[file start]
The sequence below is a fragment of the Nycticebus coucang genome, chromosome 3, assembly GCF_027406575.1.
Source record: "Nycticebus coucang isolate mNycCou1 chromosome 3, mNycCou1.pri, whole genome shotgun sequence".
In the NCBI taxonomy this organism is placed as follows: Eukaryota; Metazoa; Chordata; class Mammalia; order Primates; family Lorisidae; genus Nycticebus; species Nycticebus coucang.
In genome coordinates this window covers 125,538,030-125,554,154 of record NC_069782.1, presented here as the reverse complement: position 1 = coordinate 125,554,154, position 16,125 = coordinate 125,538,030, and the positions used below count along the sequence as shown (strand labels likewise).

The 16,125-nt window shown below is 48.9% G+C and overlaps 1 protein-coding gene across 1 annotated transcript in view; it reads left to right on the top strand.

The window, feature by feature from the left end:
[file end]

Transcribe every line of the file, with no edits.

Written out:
The sequence below is a fragment of the Nycticebus coucang genome, chromosome 3, assembly GCF_027406575.1.
Source record: "Nycticebus coucang isolate mNycCou1 chromosome 3, mNycCou1.pri, whole genome shotgun sequence".
In the NCBI taxonomy this organism is placed as follows: Eukaryota; Metazoa; Chordata; class Mammalia; order Primates; family Lorisidae; genus Nycticebus; species Nycticebus coucang.
In genome coordinates this window covers 125,538,030-125,554,154 of record NC_069782.1, presented here as the reverse complement: position 1 = coordinate 125,554,154, position 16,125 = coordinate 125,538,030, and the positions used below count along the sequence as shown (strand labels likewise).

The 16,125-nt window shown below is 48.9% G+C and overlaps 1 protein-coding gene across 1 annotated transcript in view; it reads left to right on the top strand.

The window, feature by feature from the left end: